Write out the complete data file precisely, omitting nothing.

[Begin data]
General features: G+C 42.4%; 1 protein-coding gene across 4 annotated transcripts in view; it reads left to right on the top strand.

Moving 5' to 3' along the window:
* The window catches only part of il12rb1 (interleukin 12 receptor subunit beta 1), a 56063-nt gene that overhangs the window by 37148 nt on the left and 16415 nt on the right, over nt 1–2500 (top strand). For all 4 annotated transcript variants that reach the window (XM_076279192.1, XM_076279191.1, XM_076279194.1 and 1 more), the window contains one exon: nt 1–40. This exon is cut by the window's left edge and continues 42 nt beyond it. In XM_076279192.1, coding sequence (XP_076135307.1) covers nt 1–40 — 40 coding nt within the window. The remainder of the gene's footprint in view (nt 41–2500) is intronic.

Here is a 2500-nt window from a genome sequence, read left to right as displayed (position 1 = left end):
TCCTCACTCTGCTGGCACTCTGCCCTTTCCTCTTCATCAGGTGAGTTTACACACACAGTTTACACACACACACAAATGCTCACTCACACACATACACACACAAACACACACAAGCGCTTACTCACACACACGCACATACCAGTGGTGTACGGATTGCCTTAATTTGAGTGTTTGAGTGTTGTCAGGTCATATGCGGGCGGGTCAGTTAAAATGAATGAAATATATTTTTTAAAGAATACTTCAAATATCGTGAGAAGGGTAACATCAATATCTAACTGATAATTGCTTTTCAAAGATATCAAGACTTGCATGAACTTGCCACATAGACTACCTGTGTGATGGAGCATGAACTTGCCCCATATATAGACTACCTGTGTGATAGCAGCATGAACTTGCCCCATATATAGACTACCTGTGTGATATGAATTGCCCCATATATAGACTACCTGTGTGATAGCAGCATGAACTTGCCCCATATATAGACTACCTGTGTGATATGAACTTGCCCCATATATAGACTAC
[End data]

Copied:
General features: G+C 42.4%; 1 protein-coding gene across 4 annotated transcripts in view; it reads left to right on the top strand.

Moving 5' to 3' along the window:
* The window catches only part of il12rb1 (interleukin 12 receptor subunit beta 1), a 56063-nt gene that overhangs the window by 37148 nt on the left and 16415 nt on the right, over nt 1–2500 (top strand). For all 4 annotated transcript variants that reach the window (XM_076279192.1, XM_076279191.1, XM_076279194.1 and 1 more), the window contains one exon: nt 1–40. This exon is cut by the window's left edge and continues 42 nt beyond it. In XM_076279192.1, coding sequence (XP_076135307.1) covers nt 1–40 — 40 coding nt within the window. The remainder of the gene's footprint in view (nt 41–2500) is intronic.

Here is a 2500-nt window from a genome sequence, read left to right as displayed (position 1 = left end):
TCCTCACTCTGCTGGCACTCTGCCCTTTCCTCTTCATCAGGTGAGTTTACACACACAGTTTACACACACACACAAATGCTCACTCACACACATACACACACAAACACACACAAGCGCTTACTCACACACACGCACATACCAGTGGTGTACGGATTGCCTTAATTTGAGTGTTTGAGTGTTGTCAGGTCATATGCGGGCGGGTCAGTTAAAATGAATGAAATATATTTTTTAAAGAATACTTCAAATATCGTGAGAAGGGTAACATCAATATCTAACTGATAATTGCTTTTCAAAGATATCAAGACTTGCATGAACTTGCCACATAGACTACCTGTGTGATGGAGCATGAACTTGCCCCATATATAGACTACCTGTGTGATAGCAGCATGAACTTGCCCCATATATAGACTACCTGTGTGATATGAATTGCCCCATATATAGACTACCTGTGTGATAGCAGCATGAACTTGCCCCATATATAGACTACCTGTGTGATATGAACTTGCCCCATATATAGACTAC